Trey Hill Photographs

the way in

Posted in celebrity, inspiration, photography by Trey on February 11, 2009

“I’m more interested in a photography that is ‘unfinished’ – a photography that is suggestive and can trigger a conversation or dialogue. There are pictures that are closed, finished, to which there is no way in.”

– Paolo Pellegrin

I came across a truly brilliant portfolio of images that Paolo Pellegrin did for the New York Times. And when I say truly brilliant, I am not speaking in my typical tone of hyperbole.

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The images not only represent access – both physical access, into the homes and lives of these people, and emotional access, revealing the unfinished bits in the private worlds of public people – but the presentation that the NYT has used is outstanding – the images are big and nothing about the site distracts from the image. I particularly liked the insight that Lynn Hirschberg adds in the commentaries.

And then there’s the edit; this is the part of photography that really sets the great stuff apart from the rest. I have to think that for each of the 8 subjects there are dozens of breathtaking images and yet, they’ve found a way to pare down each story to its essence, leaving you completely satisfied with what you’ve experienced.

There are a few of my favorites after the jump.

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oakley

Posted in families, kids, photography by Trey on December 18, 2008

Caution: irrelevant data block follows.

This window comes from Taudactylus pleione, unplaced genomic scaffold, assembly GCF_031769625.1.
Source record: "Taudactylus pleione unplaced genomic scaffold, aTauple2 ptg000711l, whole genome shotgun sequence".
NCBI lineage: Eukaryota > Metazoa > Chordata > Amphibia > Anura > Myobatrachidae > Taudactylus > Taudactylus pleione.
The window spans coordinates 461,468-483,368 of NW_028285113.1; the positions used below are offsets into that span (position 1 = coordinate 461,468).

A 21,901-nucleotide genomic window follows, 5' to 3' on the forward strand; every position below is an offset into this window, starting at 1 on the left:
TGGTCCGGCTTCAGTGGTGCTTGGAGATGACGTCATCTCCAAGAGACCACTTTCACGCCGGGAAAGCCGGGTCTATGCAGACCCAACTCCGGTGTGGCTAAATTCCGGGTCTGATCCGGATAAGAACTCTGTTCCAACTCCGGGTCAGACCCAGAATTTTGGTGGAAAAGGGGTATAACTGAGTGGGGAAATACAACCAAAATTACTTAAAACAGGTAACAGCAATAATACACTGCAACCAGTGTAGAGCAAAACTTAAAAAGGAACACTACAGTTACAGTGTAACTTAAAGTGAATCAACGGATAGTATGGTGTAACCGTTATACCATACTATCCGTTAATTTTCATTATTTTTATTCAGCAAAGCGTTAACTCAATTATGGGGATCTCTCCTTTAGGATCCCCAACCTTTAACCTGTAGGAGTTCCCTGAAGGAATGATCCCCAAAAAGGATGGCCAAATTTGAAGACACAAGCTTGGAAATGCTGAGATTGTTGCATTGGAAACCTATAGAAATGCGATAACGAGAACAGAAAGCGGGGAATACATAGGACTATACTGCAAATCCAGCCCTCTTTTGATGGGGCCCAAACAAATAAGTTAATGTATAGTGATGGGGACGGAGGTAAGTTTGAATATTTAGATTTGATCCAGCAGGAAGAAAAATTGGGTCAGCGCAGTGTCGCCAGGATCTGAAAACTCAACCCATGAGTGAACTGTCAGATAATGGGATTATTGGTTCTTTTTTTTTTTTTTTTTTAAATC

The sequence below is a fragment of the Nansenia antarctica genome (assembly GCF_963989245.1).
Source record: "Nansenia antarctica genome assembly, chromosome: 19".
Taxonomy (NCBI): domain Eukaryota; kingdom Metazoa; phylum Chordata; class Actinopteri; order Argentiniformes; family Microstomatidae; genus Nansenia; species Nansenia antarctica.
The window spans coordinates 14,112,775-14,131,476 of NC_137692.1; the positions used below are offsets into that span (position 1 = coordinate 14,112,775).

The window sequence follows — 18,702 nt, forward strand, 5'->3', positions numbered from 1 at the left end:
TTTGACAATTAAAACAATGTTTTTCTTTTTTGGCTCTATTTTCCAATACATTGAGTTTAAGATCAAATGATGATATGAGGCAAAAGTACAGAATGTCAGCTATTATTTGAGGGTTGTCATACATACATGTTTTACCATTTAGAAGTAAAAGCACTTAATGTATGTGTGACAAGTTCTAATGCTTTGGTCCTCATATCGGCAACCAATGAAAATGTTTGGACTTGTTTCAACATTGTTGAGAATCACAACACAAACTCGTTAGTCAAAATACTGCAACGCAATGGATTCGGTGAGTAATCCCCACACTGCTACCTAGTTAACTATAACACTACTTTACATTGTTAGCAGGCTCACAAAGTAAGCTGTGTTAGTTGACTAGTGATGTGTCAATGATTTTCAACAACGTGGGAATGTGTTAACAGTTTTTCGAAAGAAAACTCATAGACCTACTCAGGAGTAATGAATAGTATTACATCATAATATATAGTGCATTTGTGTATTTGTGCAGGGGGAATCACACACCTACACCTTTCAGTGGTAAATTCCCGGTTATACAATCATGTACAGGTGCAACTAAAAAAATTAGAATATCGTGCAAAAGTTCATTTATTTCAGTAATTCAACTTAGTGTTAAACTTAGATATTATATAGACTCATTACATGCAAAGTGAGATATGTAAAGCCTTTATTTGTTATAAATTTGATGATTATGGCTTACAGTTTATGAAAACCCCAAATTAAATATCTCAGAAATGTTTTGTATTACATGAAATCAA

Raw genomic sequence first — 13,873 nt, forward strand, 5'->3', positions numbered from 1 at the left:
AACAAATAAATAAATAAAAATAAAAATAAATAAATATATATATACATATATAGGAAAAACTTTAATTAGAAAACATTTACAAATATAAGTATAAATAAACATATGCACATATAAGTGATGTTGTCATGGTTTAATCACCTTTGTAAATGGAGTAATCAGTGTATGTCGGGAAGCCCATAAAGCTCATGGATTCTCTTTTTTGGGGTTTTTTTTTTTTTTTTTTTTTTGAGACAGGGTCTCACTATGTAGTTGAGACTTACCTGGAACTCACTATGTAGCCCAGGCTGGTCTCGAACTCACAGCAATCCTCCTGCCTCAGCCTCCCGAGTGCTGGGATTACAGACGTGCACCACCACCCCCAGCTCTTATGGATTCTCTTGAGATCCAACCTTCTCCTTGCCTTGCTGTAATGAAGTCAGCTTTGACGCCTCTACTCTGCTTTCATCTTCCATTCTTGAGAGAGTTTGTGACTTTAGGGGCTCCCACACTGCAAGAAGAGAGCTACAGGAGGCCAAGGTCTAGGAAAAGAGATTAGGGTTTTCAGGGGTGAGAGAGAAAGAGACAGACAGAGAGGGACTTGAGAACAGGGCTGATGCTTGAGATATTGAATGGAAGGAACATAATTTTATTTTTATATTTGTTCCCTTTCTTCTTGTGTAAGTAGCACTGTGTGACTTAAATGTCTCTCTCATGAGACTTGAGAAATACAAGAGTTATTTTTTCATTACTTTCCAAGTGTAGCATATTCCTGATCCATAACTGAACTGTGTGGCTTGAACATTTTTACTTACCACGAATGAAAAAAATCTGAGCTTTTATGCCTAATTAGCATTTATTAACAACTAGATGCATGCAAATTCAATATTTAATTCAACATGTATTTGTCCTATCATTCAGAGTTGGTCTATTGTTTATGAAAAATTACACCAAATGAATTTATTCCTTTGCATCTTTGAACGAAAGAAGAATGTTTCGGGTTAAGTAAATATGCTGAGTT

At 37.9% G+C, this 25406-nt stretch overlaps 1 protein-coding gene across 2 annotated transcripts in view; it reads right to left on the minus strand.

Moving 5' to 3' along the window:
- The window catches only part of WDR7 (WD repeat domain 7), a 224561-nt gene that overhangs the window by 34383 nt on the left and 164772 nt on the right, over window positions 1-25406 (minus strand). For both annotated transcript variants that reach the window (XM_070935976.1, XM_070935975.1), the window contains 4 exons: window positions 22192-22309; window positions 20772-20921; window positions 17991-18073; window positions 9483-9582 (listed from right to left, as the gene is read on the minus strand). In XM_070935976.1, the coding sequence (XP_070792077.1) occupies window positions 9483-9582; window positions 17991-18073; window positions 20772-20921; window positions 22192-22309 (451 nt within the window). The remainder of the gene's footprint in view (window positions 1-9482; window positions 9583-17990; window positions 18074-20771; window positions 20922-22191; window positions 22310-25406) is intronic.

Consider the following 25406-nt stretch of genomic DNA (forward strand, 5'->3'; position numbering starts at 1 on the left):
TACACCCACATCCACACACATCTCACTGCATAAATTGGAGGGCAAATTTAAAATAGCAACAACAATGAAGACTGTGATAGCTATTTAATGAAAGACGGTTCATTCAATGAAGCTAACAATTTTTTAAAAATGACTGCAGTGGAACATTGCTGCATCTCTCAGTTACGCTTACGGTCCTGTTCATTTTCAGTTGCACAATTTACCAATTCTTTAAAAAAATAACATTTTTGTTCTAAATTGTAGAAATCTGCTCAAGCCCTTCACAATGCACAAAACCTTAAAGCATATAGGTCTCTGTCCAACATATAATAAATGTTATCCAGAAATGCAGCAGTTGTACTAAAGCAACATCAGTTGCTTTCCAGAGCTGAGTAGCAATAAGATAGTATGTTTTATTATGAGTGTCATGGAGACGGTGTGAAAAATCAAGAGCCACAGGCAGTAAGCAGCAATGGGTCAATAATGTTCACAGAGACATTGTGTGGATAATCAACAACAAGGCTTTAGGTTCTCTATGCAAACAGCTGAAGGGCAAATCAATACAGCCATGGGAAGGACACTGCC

it’s commissioned portrait time & i’ve been going non-stop trying to get everything that’s been shot processed and delivered. the pace has been rather refreshing, actually. and it’s reminded me of a few things i love about what i do.

i fancy myself a portrait photographer first and foremost. it’s a remarkably difficult thing to make a portrait. i confess to failing to achieve what i set out to do on most occasions. when you’re working with adults, it’s quite difficult to get them to put down their guard and reveal something about themselves in an honest way. they’re always trying to dress it up for you. it’s not that way with kids. they don’t know they’re supposed to hide anything, to suck in or puff up.

more often than not, kids just are who they are.

meet oakley.

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i first photographed oakley when he was only 6 weeks old (left) and again, a couple weeks ago (right). i love the honesty in his eyes in both these images. i love the way he seems to be waiting for an answer to a question he can’t quite ask yet.

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